Ahh springtime, warming temperatures, plant life greening up, evening storms, and my favorite, thunder chickens gobbling! Depending on what states you hunt, the season can start as early as February and go into June. And with four species of turkeys available across 49 of the 50 states, there are lots of opportunities. Who’s my choice to hunt with? My veteran buddy Randy Hargis, the Turkey Whisperer.
Randy and I met at Fort Leonard Wood, Missouri in late 2012 when we were assigned to the Warrior Transition Unit (WTU) together. Striking up a quick friendship, we found out we both had the same passion for hunting anything. Being a Missouri native, Randy knew the lay of the land and had connections to hunt just about anywhere. As it turned out, our mutual friend “Doc” Metzger had the best turkey hunt land around only 30 minutes away.
Doc was also assigned to the WTU and has a 1500 acre family farm. That farm is 2/3 hardwoods and 1/3 hay pasture with some cattle on it and holds big whitetail and turkey. Because of our schedules, I didn’t get to hunt with Randy while we were stationed there. But he did take a new to turkey hunting friend of ours out twice while there. Tim shot two birds on two separate days within the first ½ day on Doc’s farm.
Tim was elated but I told him not to get used to that because that’s not normal. As it turns out when you hunt with Randy, that is normal. Unfortunately, we didn’t get to hunt together until after we left the Army in 2014. Fast forward to 2016 and we were able to set up a hunt on Doc’s place in the middle of the second week of the season. During the beginning of that week, Randy took his wife out and she got two birds in quick order.
Do you think Cubans are fighting for healthcare or freedom from Communism?
I was beginning to see a pattern but still wasn’t completely convinced. During the five hour drive to meet Randy I wondered if I’d finally be able to get a big tom. I had hunted turkeys before but only ever shot jakes (first year tom’s). After meeting up with him, he told me not to worry about it, he’d get me on the birds. We checked into our hotel room and went over the game plan for the next day.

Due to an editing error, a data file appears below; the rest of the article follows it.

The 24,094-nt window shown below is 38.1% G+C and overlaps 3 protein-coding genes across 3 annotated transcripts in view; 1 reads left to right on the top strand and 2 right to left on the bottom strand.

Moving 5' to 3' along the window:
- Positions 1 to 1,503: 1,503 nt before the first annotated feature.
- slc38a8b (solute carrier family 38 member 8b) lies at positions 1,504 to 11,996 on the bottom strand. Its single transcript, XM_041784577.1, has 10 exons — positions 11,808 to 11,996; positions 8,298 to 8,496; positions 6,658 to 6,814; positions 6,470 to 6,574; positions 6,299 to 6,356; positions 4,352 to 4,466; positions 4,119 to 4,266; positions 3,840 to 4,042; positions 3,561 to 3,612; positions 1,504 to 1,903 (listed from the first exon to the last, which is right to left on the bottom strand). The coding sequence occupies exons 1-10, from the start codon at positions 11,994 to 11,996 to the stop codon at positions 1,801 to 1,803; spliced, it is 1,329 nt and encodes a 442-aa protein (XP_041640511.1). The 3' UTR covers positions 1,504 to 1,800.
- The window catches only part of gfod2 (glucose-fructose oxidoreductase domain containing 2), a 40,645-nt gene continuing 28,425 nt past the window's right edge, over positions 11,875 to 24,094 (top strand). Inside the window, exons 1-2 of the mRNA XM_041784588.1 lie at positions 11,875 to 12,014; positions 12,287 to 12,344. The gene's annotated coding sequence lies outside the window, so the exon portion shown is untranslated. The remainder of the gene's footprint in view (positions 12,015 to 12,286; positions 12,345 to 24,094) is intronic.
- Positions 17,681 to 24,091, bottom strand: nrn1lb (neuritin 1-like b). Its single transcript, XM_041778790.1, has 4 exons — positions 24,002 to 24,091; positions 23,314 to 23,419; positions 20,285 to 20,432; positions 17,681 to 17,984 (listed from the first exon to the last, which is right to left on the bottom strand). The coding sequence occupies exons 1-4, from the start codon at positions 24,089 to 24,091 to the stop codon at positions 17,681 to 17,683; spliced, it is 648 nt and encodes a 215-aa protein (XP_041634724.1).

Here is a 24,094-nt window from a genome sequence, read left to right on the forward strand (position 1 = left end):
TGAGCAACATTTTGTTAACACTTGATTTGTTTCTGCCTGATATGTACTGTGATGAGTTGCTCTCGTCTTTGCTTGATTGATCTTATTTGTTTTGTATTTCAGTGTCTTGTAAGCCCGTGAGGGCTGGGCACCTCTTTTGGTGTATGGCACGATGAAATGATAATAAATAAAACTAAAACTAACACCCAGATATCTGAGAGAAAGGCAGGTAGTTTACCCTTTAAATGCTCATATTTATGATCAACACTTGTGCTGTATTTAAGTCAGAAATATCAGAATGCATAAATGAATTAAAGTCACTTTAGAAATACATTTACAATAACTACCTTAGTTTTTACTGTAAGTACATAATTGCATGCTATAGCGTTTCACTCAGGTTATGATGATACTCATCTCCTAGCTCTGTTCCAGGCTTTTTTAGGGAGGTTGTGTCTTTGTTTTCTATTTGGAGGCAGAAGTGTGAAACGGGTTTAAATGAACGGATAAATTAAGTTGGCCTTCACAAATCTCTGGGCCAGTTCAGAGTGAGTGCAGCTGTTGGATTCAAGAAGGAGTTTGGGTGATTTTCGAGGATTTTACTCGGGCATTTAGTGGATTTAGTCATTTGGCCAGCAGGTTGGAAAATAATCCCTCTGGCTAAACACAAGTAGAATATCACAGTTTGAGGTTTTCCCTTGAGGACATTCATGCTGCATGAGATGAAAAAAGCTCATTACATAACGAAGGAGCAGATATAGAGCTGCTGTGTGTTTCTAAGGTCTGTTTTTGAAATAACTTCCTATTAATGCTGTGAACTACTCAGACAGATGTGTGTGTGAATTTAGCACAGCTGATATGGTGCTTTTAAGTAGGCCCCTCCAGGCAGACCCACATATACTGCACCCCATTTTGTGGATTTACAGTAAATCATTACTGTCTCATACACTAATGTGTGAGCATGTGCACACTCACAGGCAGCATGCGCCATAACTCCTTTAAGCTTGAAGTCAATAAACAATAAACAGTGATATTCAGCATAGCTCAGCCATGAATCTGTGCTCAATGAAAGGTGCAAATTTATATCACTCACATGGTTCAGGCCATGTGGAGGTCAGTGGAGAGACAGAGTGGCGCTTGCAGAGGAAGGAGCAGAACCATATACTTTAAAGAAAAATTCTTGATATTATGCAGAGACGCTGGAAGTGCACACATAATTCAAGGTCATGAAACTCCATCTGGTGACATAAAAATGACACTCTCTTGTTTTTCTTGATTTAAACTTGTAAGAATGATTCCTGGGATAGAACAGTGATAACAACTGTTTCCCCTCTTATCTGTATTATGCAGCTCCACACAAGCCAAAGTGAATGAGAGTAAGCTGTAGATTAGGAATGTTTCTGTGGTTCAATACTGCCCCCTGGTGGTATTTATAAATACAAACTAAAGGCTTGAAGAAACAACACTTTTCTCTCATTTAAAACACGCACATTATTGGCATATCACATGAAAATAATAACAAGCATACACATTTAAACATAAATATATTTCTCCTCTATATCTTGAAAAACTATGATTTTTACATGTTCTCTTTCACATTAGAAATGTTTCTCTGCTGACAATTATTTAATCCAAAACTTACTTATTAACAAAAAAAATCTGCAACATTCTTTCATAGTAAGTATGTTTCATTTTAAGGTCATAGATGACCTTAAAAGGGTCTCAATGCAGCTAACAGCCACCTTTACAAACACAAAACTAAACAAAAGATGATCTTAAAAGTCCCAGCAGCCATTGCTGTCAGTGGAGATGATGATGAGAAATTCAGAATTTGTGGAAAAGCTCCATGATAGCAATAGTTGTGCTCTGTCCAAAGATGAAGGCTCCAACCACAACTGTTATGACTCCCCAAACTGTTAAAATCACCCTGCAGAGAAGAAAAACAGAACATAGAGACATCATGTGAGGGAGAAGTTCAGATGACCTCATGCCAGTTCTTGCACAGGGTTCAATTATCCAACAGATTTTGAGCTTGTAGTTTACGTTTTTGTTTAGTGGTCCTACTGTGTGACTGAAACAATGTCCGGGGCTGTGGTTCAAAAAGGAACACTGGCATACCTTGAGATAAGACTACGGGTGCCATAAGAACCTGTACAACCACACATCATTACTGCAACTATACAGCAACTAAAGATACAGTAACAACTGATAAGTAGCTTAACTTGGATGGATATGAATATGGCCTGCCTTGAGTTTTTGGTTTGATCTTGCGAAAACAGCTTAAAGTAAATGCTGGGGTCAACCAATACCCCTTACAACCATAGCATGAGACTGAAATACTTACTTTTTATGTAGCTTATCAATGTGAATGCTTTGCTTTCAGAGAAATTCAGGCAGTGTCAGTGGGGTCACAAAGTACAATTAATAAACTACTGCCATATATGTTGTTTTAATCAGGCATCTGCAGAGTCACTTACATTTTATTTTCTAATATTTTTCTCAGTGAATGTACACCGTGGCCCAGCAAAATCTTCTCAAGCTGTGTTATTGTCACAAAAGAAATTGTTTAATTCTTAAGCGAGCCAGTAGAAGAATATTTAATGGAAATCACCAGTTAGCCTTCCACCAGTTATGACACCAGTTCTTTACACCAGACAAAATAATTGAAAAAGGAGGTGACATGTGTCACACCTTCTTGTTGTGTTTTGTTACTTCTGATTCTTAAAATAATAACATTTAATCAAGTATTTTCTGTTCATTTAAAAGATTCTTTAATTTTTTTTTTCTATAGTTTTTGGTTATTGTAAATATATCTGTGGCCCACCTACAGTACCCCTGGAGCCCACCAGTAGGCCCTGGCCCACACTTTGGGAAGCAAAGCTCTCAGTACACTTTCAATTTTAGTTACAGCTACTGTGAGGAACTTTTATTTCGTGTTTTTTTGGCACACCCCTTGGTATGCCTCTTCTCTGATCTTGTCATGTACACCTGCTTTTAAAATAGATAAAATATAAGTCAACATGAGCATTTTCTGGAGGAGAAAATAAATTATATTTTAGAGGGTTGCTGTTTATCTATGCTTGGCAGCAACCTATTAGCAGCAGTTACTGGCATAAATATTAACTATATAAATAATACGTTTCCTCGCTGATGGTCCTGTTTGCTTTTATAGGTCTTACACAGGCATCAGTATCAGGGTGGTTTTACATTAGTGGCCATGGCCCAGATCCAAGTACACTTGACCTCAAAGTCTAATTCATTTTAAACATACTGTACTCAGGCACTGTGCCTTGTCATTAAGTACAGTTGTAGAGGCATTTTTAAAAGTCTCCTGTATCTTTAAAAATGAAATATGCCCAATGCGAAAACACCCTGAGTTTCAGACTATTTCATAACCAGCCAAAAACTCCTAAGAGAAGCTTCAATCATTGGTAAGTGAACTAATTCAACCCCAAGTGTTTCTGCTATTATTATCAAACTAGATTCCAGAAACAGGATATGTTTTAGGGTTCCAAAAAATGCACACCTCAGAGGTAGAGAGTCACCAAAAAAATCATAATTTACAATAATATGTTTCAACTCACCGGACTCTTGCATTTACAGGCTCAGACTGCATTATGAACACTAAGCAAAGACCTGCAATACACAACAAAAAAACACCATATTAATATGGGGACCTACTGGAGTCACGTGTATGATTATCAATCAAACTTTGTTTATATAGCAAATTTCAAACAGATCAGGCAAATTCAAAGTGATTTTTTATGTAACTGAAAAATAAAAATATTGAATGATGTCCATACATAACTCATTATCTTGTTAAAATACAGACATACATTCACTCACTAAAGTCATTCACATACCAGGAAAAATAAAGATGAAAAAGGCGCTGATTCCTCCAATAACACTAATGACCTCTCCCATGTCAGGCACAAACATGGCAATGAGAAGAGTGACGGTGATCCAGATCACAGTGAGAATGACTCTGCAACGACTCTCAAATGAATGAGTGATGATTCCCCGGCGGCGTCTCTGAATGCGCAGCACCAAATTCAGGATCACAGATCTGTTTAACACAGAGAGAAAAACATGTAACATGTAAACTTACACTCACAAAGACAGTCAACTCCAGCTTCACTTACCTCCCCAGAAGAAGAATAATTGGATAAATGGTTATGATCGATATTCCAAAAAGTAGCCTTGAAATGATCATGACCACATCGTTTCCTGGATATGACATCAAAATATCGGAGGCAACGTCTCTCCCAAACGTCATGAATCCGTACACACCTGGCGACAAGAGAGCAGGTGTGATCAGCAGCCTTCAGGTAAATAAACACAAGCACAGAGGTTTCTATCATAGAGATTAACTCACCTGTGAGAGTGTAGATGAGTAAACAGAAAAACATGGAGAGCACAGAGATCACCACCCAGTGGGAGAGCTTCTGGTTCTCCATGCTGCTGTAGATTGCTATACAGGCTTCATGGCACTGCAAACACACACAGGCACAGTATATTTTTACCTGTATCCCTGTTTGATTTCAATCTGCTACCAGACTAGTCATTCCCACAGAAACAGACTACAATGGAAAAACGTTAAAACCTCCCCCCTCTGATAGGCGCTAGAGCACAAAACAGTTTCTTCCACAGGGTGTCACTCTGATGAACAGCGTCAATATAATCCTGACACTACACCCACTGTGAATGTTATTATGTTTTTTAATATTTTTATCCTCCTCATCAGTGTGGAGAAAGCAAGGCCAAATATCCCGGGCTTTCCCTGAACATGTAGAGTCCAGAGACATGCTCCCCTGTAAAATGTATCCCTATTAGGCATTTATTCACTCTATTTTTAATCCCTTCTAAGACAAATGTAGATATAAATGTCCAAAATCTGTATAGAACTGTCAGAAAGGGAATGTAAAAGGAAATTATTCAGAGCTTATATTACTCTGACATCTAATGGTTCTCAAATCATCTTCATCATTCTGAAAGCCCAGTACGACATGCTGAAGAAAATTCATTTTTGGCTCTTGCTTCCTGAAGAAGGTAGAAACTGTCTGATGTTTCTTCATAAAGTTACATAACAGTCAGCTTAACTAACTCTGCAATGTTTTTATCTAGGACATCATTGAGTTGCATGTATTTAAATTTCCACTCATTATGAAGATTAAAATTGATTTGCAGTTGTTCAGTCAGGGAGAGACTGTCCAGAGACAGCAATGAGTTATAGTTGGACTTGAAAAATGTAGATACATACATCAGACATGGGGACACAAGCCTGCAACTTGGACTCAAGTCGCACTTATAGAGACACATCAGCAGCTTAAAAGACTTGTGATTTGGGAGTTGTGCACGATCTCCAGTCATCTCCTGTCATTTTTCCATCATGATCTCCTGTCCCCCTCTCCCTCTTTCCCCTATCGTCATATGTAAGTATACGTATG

Surprisingly, we weren’t going to get up at zero dark thirty to get into the turkey woods before dawn. We got up at 7:30, had breakfast and got to Doc’s place and in the blind at 9:00. This is definitely not how I’d ever hunted turkey’s before and in Missouri, shooting hours stopped at 1:00 p.m. daily. To say I was scratching my head about getting such a late start was an understatement, but I trusted Randy.
We settled in on the edge of a long narrow pasture that opened into a bigger field that had a pond on the opposite side. It was a beautiful morning, no clouds anywhere and we could hear 3 different gobblers in the distance. Every time Randy called we got multiple responses but nothing that seemed to be working in our direction. Around 10:45 we saw a tom following a hen at the far end of the field, but he ignored us. At 11:30 we decided to leave the blind and see what we could find slipping along quietly.
After making our way across the field to the back side of the pond, we found a 4 wheeler trail to follow while calling. Slowly working down the road, we got no responses for the 200 yard length of it. Once we got to the straight end of it, it dropped off down into a small valley. Instead of dropping down into the valley, we started calling our way back up the trail. Wouldn’t you know it, halfway up the trail and we had a gobbler returning our call, and he was close.
Listening to the direction of his calls, he was moving uphill towards us from the valley below. I sat down with my back into a bush on the valley side of the trail, Randy behind me. The tom’s calls were closer every time he thundered, Randy working his magic with his hen calls. There was nothing loud or overt about his calling to the tom, more like whispering music. And it was working.
He knew when to be quiet and let the thunder chicken continue to work and call his way in looking for the hen. As the tom closed, his gobbling was so loud I could feel the vibrations like through a loudspeaker. Peering through the underbrush and trees I eagerly waited to see movement, and there he was. I thought he had three legs, but it was his long paint brush of a beard that threw me off. He was behind a cedar tree moving from left to right, maybe 35 yards away.
What I didn’t realize until after I sat down was that I was on the edge of a game trail. It bisected the old road we had walked in on and that’s where he walked out and stopped. When he did he was in the wide open and stuck his neck up, looking for his love interest. Not waiting, I aimed for the base of his neck and my Browning Maxus 12 gauge BOOMED! He was down and in his death flop and all I could hear was Randy behind me hollering yee haw!
Standing quickly, I moved up to keep an eye on the bird to make sure he was finished. I’ve seen too many videos and heard too many stories of turkey’s only being stunned and running off. He was done and down for the count. The next thing I remember was Randy next to me slapping my back in congratulations (Randy and I center pic)! What a beautiful bird he turned out to be!
He was a huge tom (far left pic) with double beards, the paint brush measured over 11 inches and the other 8 inches (far right pic). I could not believe it and was stunned. The turkey whisperer had done it yet again and now I was a believer! He truly understands them and speaks their language. The best part of it all, was hunting with a veteran buddy that shares the same love for the outdoors.